Leaked e-mails obtained by The Globe show that a vice-president in Bombardier's aircraft division, Trevor Lambarth, flew to Johannesburg and visited Ajay Gupta in early 2014.

Shortly after the meeting, a Bombardier sales director contacted the Guptas to offer them a Global 6000, the company's top-of-the-line corporate jet. He promised to help them secure "the best-priced Global in the market."

In an e-mail to Ajay Gupta on Feb. 18, 2014, Mr. Lambarth laid out the terms of Bombardier's aircraft offer. In addition to the discounted price, he offered two credit memos, worth US$1.35-million, and free training sessions for the jet's pilots.

Perhaps most crucially, he assured Ajay Gupta that there were "suitable finance offers" to ensure that the Guptas would not need to provide cash for most of the purchase price. Bombardier then persuaded the federal government's export bank, Export Development Canada (EDC), to provide a loan to the Guptas for 80 per cent of the jet's price.

Bombardier, however, was interested in more than just aircraft business with the Guptas. At the end of his e-mail, Mr. Lambarth suggested Bombardier could co-operate with the Guptas in the infrastructure sector if the jet deal was completed. "We hope that a successful conclusion will lead to further opportunities for our organizations to explore working together, whether on infrastructure or aviation-related business," he told Ajay Gupta.
Almost exactly a month later, on March 17, 2014, Transnet announced that Bombardier would receive one-quarter of one of the biggest infrastructure contracts in South Africa's post-apartheid history: a US$5-billion contract to supply 1,064 locomotives. The contract was partly financed with a US$450-million loan from Export Development Canada.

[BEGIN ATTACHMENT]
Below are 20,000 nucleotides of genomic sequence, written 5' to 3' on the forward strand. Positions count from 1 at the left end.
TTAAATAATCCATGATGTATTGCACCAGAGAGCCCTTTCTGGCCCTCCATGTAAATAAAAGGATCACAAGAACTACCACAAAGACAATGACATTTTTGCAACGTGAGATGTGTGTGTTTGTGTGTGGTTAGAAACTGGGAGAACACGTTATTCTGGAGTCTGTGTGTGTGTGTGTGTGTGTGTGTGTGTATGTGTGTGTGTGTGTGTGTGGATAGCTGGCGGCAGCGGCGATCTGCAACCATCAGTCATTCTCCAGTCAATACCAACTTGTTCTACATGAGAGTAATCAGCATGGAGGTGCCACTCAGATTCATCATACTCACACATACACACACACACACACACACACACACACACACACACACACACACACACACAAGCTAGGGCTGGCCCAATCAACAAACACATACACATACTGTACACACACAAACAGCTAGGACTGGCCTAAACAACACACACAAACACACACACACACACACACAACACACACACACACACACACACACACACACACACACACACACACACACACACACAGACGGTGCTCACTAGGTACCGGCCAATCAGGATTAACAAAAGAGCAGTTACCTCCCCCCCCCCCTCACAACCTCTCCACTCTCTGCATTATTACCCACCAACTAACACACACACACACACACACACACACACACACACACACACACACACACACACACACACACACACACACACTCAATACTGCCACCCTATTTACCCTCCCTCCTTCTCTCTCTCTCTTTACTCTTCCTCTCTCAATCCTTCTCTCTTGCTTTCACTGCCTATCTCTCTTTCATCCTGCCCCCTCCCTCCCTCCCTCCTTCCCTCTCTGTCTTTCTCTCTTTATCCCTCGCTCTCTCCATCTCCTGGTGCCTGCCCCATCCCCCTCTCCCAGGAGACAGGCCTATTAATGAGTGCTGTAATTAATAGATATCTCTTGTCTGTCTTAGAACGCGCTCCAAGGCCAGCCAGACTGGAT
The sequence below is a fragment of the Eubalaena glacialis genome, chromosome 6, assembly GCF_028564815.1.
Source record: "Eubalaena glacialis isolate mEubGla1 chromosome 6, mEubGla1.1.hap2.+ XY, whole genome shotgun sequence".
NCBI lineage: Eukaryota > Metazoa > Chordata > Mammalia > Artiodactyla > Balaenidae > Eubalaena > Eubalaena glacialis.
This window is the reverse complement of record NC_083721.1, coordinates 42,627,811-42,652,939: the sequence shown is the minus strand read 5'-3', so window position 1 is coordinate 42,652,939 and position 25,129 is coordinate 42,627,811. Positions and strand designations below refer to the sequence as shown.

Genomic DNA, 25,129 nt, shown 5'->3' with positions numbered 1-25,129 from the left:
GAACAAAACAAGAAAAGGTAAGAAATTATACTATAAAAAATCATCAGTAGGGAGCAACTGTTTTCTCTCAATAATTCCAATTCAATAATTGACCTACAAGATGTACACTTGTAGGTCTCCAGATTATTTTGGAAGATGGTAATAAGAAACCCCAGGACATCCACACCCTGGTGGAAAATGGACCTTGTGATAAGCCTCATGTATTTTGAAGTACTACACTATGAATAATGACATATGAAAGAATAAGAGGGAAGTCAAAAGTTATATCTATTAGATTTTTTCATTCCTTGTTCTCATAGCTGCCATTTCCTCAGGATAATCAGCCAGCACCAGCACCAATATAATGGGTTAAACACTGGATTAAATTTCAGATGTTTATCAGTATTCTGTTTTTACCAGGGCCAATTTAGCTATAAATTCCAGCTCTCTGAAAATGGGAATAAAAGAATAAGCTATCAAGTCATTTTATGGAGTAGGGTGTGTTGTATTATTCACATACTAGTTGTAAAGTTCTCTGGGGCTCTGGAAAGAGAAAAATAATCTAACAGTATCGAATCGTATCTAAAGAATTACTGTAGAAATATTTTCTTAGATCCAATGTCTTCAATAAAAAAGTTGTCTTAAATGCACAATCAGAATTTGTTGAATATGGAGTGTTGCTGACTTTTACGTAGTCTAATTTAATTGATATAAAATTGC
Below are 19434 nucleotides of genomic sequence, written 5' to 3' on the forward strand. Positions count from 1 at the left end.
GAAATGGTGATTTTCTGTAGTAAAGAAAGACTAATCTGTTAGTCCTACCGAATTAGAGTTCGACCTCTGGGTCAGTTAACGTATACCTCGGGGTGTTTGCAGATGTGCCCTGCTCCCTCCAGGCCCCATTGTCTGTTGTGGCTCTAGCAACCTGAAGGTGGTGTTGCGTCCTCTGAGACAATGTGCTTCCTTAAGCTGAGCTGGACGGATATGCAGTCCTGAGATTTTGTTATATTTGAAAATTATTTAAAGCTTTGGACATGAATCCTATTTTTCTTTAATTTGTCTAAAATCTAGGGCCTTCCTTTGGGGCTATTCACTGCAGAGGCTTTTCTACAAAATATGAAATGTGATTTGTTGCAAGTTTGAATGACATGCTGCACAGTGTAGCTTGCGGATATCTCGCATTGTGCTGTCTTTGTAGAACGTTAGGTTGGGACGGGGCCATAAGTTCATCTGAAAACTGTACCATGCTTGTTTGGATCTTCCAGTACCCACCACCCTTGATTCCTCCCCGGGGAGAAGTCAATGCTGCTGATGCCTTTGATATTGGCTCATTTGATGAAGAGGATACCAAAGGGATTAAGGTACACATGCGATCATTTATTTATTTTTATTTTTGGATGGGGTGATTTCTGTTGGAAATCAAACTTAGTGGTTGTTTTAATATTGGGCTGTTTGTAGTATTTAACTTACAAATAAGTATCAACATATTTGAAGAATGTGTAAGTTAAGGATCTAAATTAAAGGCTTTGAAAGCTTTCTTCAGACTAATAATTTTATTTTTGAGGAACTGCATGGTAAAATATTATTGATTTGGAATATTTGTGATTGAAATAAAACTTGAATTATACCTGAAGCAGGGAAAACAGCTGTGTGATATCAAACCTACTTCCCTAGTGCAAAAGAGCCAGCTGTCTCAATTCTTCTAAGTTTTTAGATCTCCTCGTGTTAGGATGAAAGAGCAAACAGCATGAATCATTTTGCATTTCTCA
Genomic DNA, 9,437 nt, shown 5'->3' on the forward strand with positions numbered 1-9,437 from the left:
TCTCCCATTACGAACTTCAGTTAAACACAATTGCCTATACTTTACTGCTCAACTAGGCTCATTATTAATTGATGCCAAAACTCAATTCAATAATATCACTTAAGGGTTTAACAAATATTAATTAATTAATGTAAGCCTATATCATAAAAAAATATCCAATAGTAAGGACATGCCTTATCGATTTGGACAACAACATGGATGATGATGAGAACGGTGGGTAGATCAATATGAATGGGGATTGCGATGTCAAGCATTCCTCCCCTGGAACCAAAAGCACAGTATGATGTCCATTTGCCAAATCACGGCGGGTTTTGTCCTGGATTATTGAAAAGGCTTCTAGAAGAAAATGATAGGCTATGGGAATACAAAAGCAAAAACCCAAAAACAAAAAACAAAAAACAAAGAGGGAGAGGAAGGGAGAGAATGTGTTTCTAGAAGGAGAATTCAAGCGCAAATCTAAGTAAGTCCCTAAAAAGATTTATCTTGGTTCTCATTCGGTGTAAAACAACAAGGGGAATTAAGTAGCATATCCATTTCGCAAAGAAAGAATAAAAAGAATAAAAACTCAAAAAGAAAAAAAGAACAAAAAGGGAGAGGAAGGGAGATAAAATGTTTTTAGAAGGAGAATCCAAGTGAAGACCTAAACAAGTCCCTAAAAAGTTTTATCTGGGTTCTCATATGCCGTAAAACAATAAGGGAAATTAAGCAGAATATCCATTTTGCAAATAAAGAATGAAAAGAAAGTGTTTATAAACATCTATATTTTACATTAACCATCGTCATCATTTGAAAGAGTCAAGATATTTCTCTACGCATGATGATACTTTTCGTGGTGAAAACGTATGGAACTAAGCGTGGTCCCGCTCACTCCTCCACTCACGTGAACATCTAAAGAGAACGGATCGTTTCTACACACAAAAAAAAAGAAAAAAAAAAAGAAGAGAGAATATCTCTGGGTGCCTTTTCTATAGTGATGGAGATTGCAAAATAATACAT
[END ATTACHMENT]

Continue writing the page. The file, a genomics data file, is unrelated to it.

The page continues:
The price of the locomotive contract was dramatically larger than earlier estimates. The contract – which was divided among Bombardier, General Electric and two Chinese companies – was almost 40 per cent more expensive than the amount recommended by an independent consultant, McKinsey & Co., just a few months earlier.

Asked about the price increase, a Bombardier spokesman said the locomotive price was adjusted purely because of "commercial conditions" Transnet imposed.

South African media, citing leaked e-mails from the Guptas, have reported that a Gupta-linked company received about US$320-million in "consulting fees" as part of a Chinese company's share of the locomotive deal. These fees amounted to 20 per cent of the value of the Chinese share of the contract, the reports say.

Investigations by South African media and independent inquiries have documented how Transnet had fallen under the heavy influence of the Guptas by 2014. At the time of the locomotive contract, the Guptas enjoyed substantial power over Transnet through their allies on the company's board of directors and the highest ranks of its management.

Brian Molefe, a prominent friend of the Guptas, was appointed as Transnet's chief executive officer in 2011. He remained at Transnet until March of 2015, when he moved to a similar job at Eskom, the state-owned electricity monopoly.
Lots more, worth reading...

P.S. I didn't realise how expensive these private jets are, almost 2/3 the price of an A320 180-seat passenger jet...